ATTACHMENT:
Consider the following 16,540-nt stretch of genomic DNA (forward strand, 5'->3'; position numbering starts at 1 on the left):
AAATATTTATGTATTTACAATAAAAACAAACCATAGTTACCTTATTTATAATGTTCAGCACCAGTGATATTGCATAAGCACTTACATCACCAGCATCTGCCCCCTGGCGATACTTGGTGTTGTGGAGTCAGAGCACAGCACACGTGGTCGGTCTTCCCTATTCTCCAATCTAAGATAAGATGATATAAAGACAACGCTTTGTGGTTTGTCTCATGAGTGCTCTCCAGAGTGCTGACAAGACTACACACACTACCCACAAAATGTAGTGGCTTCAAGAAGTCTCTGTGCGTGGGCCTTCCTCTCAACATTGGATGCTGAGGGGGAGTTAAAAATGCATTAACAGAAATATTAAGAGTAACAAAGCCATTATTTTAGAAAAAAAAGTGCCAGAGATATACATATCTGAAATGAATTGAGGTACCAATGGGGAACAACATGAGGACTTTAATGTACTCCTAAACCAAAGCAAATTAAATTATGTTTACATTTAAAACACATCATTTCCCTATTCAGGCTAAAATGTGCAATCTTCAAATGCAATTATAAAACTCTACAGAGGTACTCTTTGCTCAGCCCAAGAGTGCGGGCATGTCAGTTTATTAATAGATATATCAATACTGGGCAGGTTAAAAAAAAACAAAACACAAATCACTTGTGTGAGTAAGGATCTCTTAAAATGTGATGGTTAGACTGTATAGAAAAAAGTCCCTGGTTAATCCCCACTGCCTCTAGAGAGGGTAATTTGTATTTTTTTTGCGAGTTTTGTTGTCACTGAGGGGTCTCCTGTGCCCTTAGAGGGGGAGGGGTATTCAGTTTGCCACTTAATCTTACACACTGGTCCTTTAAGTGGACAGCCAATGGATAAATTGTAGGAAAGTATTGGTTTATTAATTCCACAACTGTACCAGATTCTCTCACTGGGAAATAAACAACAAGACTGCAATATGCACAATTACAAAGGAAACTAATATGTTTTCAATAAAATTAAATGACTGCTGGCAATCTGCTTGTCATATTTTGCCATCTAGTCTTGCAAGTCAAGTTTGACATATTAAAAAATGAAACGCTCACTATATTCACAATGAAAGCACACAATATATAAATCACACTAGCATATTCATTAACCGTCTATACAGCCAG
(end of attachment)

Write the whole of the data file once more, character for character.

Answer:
Consider the following 16,540-nt stretch of genomic DNA (forward strand, 5'->3'; position numbering starts at 1 on the left):
AAATATTTATGTATTTACAATAAAAACAAACCATAGTTACCTTATTTATAATGTTCAGCACCAGTGATATTGCATAAGCACTTACATCACCAGCATCTGCCCCCTGGCGATACTTGGTGTTGTGGAGTCAGAGCACAGCACACGTGGTCGGTCTTCCCTATTCTCCAATCTAAGATAAGATGATATAAAGACAACGCTTTGTGGTTTGTCTCATGAGTGCTCTCCAGAGTGCTGACAAGACTACACACACTACCCACAAAATGTAGTGGCTTCAAGAAGTCTCTGTGCGTGGGCCTTCCTCTCAACATTGGATGCTGAGGGGGAGTTAAAAATGCATTAACAGAAATATTAAGAGTAACAAAGCCATTATTTTAGAAAAAAAAGTGCCAGAGATATACATATCTGAAATGAATTGAGGTACCAATGGGGAACAACATGAGGACTTTAATGTACTCCTAAACCAAAGCAAATTAAATTATGTTTACATTTAAAACACATCATTTCCCTATTCAGGCTAAAATGTGCAATCTTCAAATGCAATTATAAAACTCTACAGAGGTACTCTTTGCTCAGCCCAAGAGTGCGGGCATGTCAGTTTATTAATAGATATATCAATACTGGGCAGGTTAAAAAAAAACAAAACACAAATCACTTGTGTGAGTAAGGATCTCTTAAAATGTGATGGTTAGACTGTATAGAAAAAAGTCCCTGGTTAATCCCCACTGCCTCTAGAGAGGGTAATTTGTATTTTTTTTGCGAGTTTTGTTGTCACTGAGGGGTCTCCTGTGCCCTTAGAGGGGGAGGGGTATTCAGTTTGCCACTTAATCTTACACACTGGTCCTTTAAGTGGACAGCCAATGGATAAATTGTAGGAAAGTATTGGTTTATTAATTCCACAACTGTACCAGATTCTCTCACTGGGAAATAAACAACAAGACTGCAATATGCACAATTACAAAGGAAACTAATATGTTTTCAATAAAATTAAATGACTGCTGGCAATCTGCTTGTCATATTTTGCCATCTAGTCTTGCAAGTCAAGTTTGACATATTAAAAAATGAAACGCTCACTATATTCACAATGAAAGCACACAATATATAAATCACACTAGCATATTCATTAACCGTCTATACAGCCAG